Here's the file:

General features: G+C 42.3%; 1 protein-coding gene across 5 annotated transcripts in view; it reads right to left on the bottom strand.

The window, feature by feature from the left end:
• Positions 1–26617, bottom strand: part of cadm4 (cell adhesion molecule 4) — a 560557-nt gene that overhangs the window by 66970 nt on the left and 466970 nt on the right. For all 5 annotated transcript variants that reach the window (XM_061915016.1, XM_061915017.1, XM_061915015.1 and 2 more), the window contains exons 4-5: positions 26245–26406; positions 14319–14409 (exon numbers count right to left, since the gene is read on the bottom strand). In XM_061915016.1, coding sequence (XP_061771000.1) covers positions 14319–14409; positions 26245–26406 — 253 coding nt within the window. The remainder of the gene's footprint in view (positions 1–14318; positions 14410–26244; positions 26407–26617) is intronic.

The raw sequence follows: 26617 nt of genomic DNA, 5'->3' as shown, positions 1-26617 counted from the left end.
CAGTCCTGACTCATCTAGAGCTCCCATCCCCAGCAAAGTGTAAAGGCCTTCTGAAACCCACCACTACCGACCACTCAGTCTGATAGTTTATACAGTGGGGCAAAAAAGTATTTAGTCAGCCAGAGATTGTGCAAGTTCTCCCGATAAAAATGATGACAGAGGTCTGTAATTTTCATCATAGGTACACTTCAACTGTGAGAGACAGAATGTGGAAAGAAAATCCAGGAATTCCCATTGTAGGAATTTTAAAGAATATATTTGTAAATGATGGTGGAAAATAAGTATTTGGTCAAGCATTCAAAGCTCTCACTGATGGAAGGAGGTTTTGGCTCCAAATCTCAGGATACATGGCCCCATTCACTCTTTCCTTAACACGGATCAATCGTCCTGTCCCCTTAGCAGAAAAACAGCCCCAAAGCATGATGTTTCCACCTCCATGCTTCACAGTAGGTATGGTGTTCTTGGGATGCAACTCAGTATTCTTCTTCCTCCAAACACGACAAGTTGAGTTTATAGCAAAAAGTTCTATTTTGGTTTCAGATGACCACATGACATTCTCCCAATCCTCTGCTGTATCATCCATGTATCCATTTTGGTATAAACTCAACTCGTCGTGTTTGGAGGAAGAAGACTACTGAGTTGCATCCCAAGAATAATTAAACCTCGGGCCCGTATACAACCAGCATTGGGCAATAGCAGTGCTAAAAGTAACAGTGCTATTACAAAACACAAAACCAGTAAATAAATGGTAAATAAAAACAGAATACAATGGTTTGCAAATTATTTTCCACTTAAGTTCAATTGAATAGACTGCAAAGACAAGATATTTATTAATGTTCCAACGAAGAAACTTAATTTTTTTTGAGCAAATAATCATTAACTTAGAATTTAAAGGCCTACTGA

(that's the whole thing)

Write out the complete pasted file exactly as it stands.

General features: G+C 42.3%; 1 protein-coding gene across 5 annotated transcripts in view; it reads right to left on the bottom strand.

The window, feature by feature from the left end:
• Positions 1–26617, bottom strand: part of cadm4 (cell adhesion molecule 4) — a 560557-nt gene that overhangs the window by 66970 nt on the left and 466970 nt on the right. For all 5 annotated transcript variants that reach the window (XM_061915016.1, XM_061915017.1, XM_061915015.1 and 2 more), the window contains exons 4-5: positions 26245–26406; positions 14319–14409 (exon numbers count right to left, since the gene is read on the bottom strand). In XM_061915016.1, coding sequence (XP_061771000.1) covers positions 14319–14409; positions 26245–26406 — 253 coding nt within the window. The remainder of the gene's footprint in view (positions 1–14318; positions 14410–26244; positions 26407–26617) is intronic.

The raw sequence follows: 26617 nt of genomic DNA, 5'->3' as shown, positions 1-26617 counted from the left end.
CAGTCCTGACTCATCTAGAGCTCCCATCCCCAGCAAAGTGTAAAGGCCTTCTGAAACCCACCACTACCGACCACTCAGTCTGATAGTTTATACAGTGGGGCAAAAAAGTATTTAGTCAGCCAGAGATTGTGCAAGTTCTCCCGATAAAAATGATGACAGAGGTCTGTAATTTTCATCATAGGTACACTTCAACTGTGAGAGACAGAATGTGGAAAGAAAATCCAGGAATTCCCATTGTAGGAATTTTAAAGAATATATTTGTAAATGATGGTGGAAAATAAGTATTTGGTCAAGCATTCAAAGCTCTCACTGATGGAAGGAGGTTTTGGCTCCAAATCTCAGGATACATGGCCCCATTCACTCTTTCCTTAACACGGATCAATCGTCCTGTCCCCTTAGCAGAAAAACAGCCCCAAAGCATGATGTTTCCACCTCCATGCTTCACAGTAGGTATGGTGTTCTTGGGATGCAACTCAGTATTCTTCTTCCTCCAAACACGACAAGTTGAGTTTATAGCAAAAAGTTCTATTTTGGTTTCAGATGACCACATGACATTCTCCCAATCCTCTGCTGTATCATCCATGTATCCATTTTGGTATAAACTCAACTCGTCGTGTTTGGAGGAAGAAGACTACTGAGTTGCATCCCAAGAATAATTAAACCTCGGGCCCGTATACAACCAGCATTGGGCAATAGCAGTGCTAAAAGTAACAGTGCTATTACAAAACACAAAACCAGTAAATAAATGGTAAATAAAAACAGAATACAATGGTTTGCAAATTATTTTCCACTTAAGTTCAATTGAATAGACTGCAAAGACAAGATATTTATTAATGTTCCAACGAAGAAACTTAATTTTTTTTGAGCAAATAATCATTAACTTAGAATTTAAAGGCCTACTGA